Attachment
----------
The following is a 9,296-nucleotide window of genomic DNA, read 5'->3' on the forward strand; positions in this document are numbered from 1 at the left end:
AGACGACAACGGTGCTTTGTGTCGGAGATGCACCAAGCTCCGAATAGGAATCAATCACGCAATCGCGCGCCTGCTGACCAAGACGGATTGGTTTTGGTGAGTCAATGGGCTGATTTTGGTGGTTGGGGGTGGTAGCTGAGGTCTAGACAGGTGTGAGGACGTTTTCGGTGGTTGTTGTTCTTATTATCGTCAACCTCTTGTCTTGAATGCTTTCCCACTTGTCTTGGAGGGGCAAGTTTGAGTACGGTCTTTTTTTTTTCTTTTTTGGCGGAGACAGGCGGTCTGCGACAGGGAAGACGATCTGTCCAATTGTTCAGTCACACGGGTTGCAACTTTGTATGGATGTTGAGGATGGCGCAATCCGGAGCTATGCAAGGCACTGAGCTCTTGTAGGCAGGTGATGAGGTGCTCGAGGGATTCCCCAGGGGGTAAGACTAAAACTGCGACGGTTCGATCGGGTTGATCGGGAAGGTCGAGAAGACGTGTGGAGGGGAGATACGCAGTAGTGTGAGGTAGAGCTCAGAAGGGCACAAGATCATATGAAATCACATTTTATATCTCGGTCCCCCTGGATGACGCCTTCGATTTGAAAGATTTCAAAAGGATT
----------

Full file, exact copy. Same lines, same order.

The following is a 9,296-nucleotide window of genomic DNA, read 5'->3' on the forward strand; positions in this document are numbered from 1 at the left end:
AGACGACAACGGTGCTTTGTGTCGGAGATGCACCAAGCTCCGAATAGGAATCAATCACGCAATCGCGCGCCTGCTGACCAAGACGGATTGGTTTTGGTGAGTCAATGGGCTGATTTTGGTGGTTGGGGGTGGTAGCTGAGGTCTAGACAGGTGTGAGGACGTTTTCGGTGGTTGTTGTTCTTATTATCGTCAACCTCTTGTCTTGAATGCTTTCCCACTTGTCTTGGAGGGGCAAGTTTGAGTACGGTCTTTTTTTTTTCTTTTTTGGCGGAGACAGGCGGTCTGCGACAGGGAAGACGATCTGTCCAATTGTTCAGTCACACGGGTTGCAACTTTGTATGGATGTTGAGGATGGCGCAATCCGGAGCTATGCAAGGCACTGAGCTCTTGTAGGCAGGTGATGAGGTGCTCGAGGGATTCCCCAGGGGGTAAGACTAAAACTGCGACGGTTCGATCGGGTTGATCGGGAAGGTCGAGAAGACGTGTGGAGGGGAGATACGCAGTAGTGTGAGGTAGAGCTCAGAAGGGCACAAGATCATATGAAATCACATTTTATATCTCGGTCCCCCTGGATGACGCCTTCGATTTGAAAGATTTCAAAAGGATT